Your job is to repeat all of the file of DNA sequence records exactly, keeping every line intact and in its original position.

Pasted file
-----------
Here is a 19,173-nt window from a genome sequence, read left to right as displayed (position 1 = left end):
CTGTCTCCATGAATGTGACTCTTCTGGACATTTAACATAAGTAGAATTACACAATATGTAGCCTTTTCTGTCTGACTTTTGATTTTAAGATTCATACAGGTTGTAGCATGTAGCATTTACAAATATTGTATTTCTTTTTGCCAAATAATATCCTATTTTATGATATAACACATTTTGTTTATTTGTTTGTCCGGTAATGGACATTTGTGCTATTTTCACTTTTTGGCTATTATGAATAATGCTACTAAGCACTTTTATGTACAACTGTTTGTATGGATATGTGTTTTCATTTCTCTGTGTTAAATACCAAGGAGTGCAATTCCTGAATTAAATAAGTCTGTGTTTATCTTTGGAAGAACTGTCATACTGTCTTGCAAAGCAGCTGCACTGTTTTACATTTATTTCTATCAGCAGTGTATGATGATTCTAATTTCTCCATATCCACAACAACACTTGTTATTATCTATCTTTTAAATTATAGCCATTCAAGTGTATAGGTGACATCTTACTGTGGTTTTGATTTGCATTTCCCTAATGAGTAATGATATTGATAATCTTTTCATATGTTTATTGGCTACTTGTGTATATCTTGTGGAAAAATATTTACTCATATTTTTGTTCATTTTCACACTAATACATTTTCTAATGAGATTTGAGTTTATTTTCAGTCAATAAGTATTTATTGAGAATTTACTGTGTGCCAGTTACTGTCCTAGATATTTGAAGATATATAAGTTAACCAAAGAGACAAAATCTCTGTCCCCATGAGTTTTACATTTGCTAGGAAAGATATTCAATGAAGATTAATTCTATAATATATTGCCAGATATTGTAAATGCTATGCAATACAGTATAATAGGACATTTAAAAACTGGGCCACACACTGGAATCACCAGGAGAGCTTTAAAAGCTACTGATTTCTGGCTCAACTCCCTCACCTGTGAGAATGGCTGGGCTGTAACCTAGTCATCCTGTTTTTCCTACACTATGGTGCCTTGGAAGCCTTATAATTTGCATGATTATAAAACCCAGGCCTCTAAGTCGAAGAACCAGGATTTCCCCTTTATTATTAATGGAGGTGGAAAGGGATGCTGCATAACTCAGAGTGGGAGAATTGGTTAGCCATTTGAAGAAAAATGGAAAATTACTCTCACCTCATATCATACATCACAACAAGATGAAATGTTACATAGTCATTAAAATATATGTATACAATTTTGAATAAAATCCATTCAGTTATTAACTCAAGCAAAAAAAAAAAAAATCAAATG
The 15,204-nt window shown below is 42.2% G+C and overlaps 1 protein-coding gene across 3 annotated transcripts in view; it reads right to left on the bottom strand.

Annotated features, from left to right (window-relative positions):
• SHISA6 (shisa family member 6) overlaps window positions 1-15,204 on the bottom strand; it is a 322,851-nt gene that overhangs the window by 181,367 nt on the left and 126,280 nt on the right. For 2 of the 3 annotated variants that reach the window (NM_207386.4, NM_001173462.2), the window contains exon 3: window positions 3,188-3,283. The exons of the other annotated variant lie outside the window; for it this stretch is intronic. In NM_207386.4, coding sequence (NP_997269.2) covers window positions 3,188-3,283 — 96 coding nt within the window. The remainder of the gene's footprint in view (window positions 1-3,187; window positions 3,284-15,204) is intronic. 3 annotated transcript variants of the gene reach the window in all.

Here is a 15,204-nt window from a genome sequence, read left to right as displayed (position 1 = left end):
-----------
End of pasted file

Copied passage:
Here is a 19,173-nt window from a genome sequence, read left to right as displayed (position 1 = left end):
CTGTCTCCATGAATGTGACTCTTCTGGACATTTAACATAAGTAGAATTACACAATATGTAGCCTTTTCTGTCTGACTTTTGATTTTAAGATTCATACAGGTTGTAGCATGTAGCATTTACAAATATTGTATTTCTTTTTGCCAAATAATATCCTATTTTATGATATAACACATTTTGTTTATTTGTTTGTCCGGTAATGGACATTTGTGCTATTTTCACTTTTTGGCTATTATGAATAATGCTACTAAGCACTTTTATGTACAACTGTTTGTATGGATATGTGTTTTCATTTCTCTGTGTTAAATACCAAGGAGTGCAATTCCTGAATTAAATAAGTCTGTGTTTATCTTTGGAAGAACTGTCATACTGTCTTGCAAAGCAGCTGCACTGTTTTACATTTATTTCTATCAGCAGTGTATGATGATTCTAATTTCTCCATATCCACAACAACACTTGTTATTATCTATCTTTTAAATTATAGCCATTCAAGTGTATAGGTGACATCTTACTGTGGTTTTGATTTGCATTTCCCTAATGAGTAATGATATTGATAATCTTTTCATATGTTTATTGGCTACTTGTGTATATCTTGTGGAAAAATATTTACTCATATTTTTGTTCATTTTCACACTAATACATTTTCTAATGAGATTTGAGTTTATTTTCAGTCAATAAGTATTTATTGAGAATTTACTGTGTGCCAGTTACTGTCCTAGATATTTGAAGATATATAAGTTAACCAAAGAGACAAAATCTCTGTCCCCATGAGTTTTACATTTGCTAGGAAAGATATTCAATGAAGATTAATTCTATAATATATTGCCAGATATTGTAAATGCTATGCAATACAGTATAATAGGACATTTAAAAACTGGGCCACACACTGGAATCACCAGGAGAGCTTTAAAAGCTACTGATTTCTGGCTCAACTCCCTCACCTGTGAGAATGGCTGGGCTGTAACCTAGTCATCCTGTTTTTCCTACACTATGGTGCCTTGGAAGCCTTATAATTTGCATGATTATAAAACCCAGGCCTCTAAGTCGAAGAACCAGGATTTCCCCTTTATTATTAATGGAGGTGGAAAGGGATGCTGCATAACTCAGAGTGGGAGAATTGGTTAGCCATTTGAAGAAAAATGGAAAATTACTCTCACCTCATATCATACATCACAACAAGATGAAATGTTACATAGTCATTAAAATATATGTATACAATTTTGAATAAAATCCATTCAGTTATTAACTCAAGCAAAAAAAAAAAAAATCAAATG
The 15,204-nt window shown below is 42.2% G+C and overlaps 1 protein-coding gene across 3 annotated transcripts in view; it reads right to left on the bottom strand.

Annotated features, from left to right (window-relative positions):
• SHISA6 (shisa family member 6) overlaps window positions 1-15,204 on the bottom strand; it is a 322,851-nt gene that overhangs the window by 181,367 nt on the left and 126,280 nt on the right. For 2 of the 3 annotated variants that reach the window (NM_207386.4, NM_001173462.2), the window contains exon 3: window positions 3,188-3,283. The exons of the other annotated variant lie outside the window; for it this stretch is intronic. In NM_207386.4, coding sequence (NP_997269.2) covers window positions 3,188-3,283 — 96 coding nt within the window. The remainder of the gene's footprint in view (window positions 1-3,187; window positions 3,284-15,204) is intronic. 3 annotated transcript variants of the gene reach the window in all.

Here is a 15,204-nt window from a genome sequence, read left to right as displayed (position 1 = left end):